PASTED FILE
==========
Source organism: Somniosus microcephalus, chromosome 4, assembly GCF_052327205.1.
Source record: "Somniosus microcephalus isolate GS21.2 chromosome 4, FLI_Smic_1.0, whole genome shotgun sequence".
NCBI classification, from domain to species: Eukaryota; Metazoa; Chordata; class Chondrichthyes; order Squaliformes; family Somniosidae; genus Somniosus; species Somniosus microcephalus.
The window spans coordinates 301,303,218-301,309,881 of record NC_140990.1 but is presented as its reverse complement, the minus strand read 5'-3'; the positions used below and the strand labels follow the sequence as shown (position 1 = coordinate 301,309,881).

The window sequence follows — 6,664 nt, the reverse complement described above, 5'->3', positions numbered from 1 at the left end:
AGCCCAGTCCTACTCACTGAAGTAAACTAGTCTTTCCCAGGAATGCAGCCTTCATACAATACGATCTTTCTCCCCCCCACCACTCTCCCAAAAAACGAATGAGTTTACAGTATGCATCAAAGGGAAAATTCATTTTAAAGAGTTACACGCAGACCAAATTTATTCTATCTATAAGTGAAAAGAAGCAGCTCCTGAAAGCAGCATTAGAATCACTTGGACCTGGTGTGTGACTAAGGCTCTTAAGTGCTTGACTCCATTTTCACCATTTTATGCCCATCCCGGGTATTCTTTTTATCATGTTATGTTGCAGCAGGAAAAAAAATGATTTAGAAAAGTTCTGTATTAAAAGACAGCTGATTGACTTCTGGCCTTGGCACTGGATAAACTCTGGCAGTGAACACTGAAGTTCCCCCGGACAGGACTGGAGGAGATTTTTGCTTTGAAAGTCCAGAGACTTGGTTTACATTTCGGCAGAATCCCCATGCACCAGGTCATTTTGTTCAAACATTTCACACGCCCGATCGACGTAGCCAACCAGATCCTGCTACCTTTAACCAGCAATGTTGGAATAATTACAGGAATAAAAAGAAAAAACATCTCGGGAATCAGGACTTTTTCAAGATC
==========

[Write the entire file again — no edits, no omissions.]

Source organism: Somniosus microcephalus, chromosome 4, assembly GCF_052327205.1.
Source record: "Somniosus microcephalus isolate GS21.2 chromosome 4, FLI_Smic_1.0, whole genome shotgun sequence".
NCBI classification, from domain to species: Eukaryota; Metazoa; Chordata; class Chondrichthyes; order Squaliformes; family Somniosidae; genus Somniosus; species Somniosus microcephalus.
The window spans coordinates 301,303,218-301,309,881 of record NC_140990.1 but is presented as its reverse complement, the minus strand read 5'-3'; the positions used below and the strand labels follow the sequence as shown (position 1 = coordinate 301,309,881).

The window sequence follows — 6,664 nt, the reverse complement described above, 5'->3', positions numbered from 1 at the left end:
AGCCCAGTCCTACTCACTGAAGTAAACTAGTCTTTCCCAGGAATGCAGCCTTCATACAATACGATCTTTCTCCCCCCCACCACTCTCCCAAAAAACGAATGAGTTTACAGTATGCATCAAAGGGAAAATTCATTTTAAAGAGTTACACGCAGACCAAATTTATTCTATCTATAAGTGAAAAGAAGCAGCTCCTGAAAGCAGCATTAGAATCACTTGGACCTGGTGTGTGACTAAGGCTCTTAAGTGCTTGACTCCATTTTCACCATTTTATGCCCATCCCGGGTATTCTTTTTATCATGTTATGTTGCAGCAGGAAAAAAAATGATTTAGAAAAGTTCTGTATTAAAAGACAGCTGATTGACTTCTGGCCTTGGCACTGGATAAACTCTGGCAGTGAACACTGAAGTTCCCCCGGACAGGACTGGAGGAGATTTTTGCTTTGAAAGTCCAGAGACTTGGTTTACATTTCGGCAGAATCCCCATGCACCAGGTCATTTTGTTCAAACATTTCACACGCCCGATCGACGTAGCCAACCAGATCCTGCTACCTTTAACCAGCAATGTTGGAATAATTACAGGAATAAAAAGAAAAAACATCTCGGGAATCAGGACTTTTTCAAGATC